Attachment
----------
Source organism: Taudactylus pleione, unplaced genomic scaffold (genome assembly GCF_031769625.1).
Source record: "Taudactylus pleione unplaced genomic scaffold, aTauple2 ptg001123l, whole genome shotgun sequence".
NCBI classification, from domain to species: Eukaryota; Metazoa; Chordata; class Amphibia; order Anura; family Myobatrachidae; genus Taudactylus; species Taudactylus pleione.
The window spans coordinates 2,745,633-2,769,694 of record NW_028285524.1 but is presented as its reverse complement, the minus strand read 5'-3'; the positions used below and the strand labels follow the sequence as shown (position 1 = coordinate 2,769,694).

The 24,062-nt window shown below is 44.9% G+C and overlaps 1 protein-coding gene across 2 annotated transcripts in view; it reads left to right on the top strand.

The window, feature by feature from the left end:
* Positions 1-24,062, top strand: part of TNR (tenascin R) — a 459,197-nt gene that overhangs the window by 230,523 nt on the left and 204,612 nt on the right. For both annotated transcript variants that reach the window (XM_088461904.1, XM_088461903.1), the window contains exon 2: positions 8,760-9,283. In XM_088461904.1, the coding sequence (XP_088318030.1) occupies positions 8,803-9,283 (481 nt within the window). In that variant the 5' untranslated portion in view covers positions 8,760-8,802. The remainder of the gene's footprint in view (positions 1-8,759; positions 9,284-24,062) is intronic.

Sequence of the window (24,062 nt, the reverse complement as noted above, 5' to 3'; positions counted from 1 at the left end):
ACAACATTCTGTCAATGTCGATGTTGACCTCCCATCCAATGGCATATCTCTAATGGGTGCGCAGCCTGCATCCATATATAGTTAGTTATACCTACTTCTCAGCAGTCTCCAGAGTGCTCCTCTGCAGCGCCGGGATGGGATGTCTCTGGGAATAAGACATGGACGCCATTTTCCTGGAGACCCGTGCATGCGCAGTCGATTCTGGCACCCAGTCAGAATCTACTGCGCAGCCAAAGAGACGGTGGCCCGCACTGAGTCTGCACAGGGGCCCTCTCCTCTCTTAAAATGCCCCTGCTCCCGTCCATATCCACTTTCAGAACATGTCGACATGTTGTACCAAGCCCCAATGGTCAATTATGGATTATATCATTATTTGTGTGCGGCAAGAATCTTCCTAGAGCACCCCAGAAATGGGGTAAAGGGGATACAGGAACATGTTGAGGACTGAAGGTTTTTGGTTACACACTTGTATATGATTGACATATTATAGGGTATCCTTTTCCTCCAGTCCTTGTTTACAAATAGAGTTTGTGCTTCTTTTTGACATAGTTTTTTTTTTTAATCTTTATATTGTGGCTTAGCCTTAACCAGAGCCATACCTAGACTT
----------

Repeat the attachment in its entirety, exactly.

Source organism: Taudactylus pleione, unplaced genomic scaffold (genome assembly GCF_031769625.1).
Source record: "Taudactylus pleione unplaced genomic scaffold, aTauple2 ptg001123l, whole genome shotgun sequence".
NCBI classification, from domain to species: Eukaryota; Metazoa; Chordata; class Amphibia; order Anura; family Myobatrachidae; genus Taudactylus; species Taudactylus pleione.
The window spans coordinates 2,745,633-2,769,694 of record NW_028285524.1 but is presented as its reverse complement, the minus strand read 5'-3'; the positions used below and the strand labels follow the sequence as shown (position 1 = coordinate 2,769,694).

The 24,062-nt window shown below is 44.9% G+C and overlaps 1 protein-coding gene across 2 annotated transcripts in view; it reads left to right on the top strand.

The window, feature by feature from the left end:
* Positions 1-24,062, top strand: part of TNR (tenascin R) — a 459,197-nt gene that overhangs the window by 230,523 nt on the left and 204,612 nt on the right. For both annotated transcript variants that reach the window (XM_088461904.1, XM_088461903.1), the window contains exon 2: positions 8,760-9,283. In XM_088461904.1, the coding sequence (XP_088318030.1) occupies positions 8,803-9,283 (481 nt within the window). In that variant the 5' untranslated portion in view covers positions 8,760-8,802. The remainder of the gene's footprint in view (positions 1-8,759; positions 9,284-24,062) is intronic.

Sequence of the window (24,062 nt, the reverse complement as noted above, 5' to 3'; positions counted from 1 at the left end):
ACAACATTCTGTCAATGTCGATGTTGACCTCCCATCCAATGGCATATCTCTAATGGGTGCGCAGCCTGCATCCATATATAGTTAGTTATACCTACTTCTCAGCAGTCTCCAGAGTGCTCCTCTGCAGCGCCGGGATGGGATGTCTCTGGGAATAAGACATGGACGCCATTTTCCTGGAGACCCGTGCATGCGCAGTCGATTCTGGCACCCAGTCAGAATCTACTGCGCAGCCAAAGAGACGGTGGCCCGCACTGAGTCTGCACAGGGGCCCTCTCCTCTCTTAAAATGCCCCTGCTCCCGTCCATATCCACTTTCAGAACATGTCGACATGTTGTACCAAGCCCCAATGGTCAATTATGGATTATATCATTATTTGTGTGCGGCAAGAATCTTCCTAGAGCACCCCAGAAATGGGGTAAAGGGGATACAGGAACATGTTGAGGACTGAAGGTTTTTGGTTACACACTTGTATATGATTGACATATTATAGGGTATCCTTTTCCTCCAGTCCTTGTTTACAAATAGAGTTTGTGCTTCTTTTTGACATAGTTTTTTTTTTTAATCTTTATATTGTGGCTTAGCCTTAACCAGAGCCATACCTAGACTT